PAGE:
Sheena Chestnut Greitens
Wilson Center Projects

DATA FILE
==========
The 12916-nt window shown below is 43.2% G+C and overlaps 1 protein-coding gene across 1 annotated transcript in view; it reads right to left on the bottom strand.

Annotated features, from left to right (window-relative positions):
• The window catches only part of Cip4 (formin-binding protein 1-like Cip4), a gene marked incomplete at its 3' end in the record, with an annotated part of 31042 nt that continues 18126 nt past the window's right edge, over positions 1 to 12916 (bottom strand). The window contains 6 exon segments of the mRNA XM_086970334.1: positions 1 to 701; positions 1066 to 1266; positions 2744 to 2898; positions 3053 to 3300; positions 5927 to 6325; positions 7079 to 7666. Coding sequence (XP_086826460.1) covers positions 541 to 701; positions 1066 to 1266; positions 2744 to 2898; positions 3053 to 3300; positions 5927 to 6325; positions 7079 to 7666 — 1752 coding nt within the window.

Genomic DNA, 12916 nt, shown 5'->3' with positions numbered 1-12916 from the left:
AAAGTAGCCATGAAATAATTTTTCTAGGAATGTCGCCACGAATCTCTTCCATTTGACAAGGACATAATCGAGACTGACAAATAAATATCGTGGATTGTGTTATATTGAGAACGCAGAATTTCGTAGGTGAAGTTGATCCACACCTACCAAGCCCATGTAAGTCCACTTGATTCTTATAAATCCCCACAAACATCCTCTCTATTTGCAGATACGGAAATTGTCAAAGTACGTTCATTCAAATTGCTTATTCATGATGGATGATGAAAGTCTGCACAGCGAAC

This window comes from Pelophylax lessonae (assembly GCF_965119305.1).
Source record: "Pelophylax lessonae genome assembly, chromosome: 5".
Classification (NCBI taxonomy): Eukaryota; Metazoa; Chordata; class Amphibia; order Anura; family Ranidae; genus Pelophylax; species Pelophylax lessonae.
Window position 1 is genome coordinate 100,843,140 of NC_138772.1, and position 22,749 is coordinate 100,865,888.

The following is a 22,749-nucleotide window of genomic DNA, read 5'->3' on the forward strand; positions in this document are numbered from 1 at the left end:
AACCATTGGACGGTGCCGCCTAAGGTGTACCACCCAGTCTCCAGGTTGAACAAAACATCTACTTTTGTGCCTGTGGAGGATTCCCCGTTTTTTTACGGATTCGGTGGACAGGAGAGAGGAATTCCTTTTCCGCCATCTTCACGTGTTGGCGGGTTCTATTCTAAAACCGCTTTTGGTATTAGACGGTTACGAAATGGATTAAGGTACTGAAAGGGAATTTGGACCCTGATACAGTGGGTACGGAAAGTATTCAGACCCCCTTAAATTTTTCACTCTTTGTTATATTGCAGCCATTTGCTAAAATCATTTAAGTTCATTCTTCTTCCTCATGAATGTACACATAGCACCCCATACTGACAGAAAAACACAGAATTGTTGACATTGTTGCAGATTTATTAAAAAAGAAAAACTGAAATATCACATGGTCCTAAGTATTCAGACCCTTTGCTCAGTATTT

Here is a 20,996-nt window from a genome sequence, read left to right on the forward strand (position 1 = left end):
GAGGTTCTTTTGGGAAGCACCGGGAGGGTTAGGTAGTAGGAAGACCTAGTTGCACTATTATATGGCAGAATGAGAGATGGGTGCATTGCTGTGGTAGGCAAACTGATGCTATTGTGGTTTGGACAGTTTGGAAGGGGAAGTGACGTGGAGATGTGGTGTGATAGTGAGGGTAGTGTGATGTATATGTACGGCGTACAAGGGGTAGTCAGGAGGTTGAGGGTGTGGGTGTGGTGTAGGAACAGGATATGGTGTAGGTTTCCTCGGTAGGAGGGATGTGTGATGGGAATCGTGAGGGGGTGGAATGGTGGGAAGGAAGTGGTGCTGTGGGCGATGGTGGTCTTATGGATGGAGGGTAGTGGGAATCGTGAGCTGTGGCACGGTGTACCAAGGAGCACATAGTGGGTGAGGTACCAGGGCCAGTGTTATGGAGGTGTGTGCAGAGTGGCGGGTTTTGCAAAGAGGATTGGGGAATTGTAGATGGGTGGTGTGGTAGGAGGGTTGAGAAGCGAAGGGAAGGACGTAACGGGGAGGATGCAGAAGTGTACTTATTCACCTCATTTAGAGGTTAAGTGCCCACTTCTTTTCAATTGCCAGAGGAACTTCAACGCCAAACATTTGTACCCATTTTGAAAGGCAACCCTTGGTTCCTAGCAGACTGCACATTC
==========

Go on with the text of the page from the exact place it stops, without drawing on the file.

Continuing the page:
Sheena Chestnut Greitens is an associate professor at the LBJ school at the University of Texas at Austin. Formerly, she was an assistant professor of political science at the University of Missouri. She is also a non-resident senior fellow at the Brookings Institution, an adjunct fellow with the Korea Chair at the Center for Strategic and International Studies, an associate in research at the Fairbank Center for Chinese Studies at Harvard University, and a member of the Digital Freedom Forum at the Center for a New American Security. Greitens' work on China and North Korea has appeared in academic journals and edited volumes in English, Chinese, and Korean, and in major media outlets, and she has previously testified to Congress on security issues in the Indo-Pacific. Her first book, Dictators and their Secret Police: Coercive Institutions and State Violence (Cambridge, 2016) received the 2017 Best Book Award from both the International Studies Association and the Comparative Democratization section of the American Political Science Association. She is currently working on two main research projects: one on China's internal security policies and their implications for China in the world, and another on authoritarian diasporas, particularly focused on North Korea. Her project at the Wilson Center will focus on assessing the global impact of China's surveillance technology. She holds a doctorate from Harvard University; an M.Phil from Oxford University, where she studied as a Marshall Scholar; and a bachelor's from Stanford University.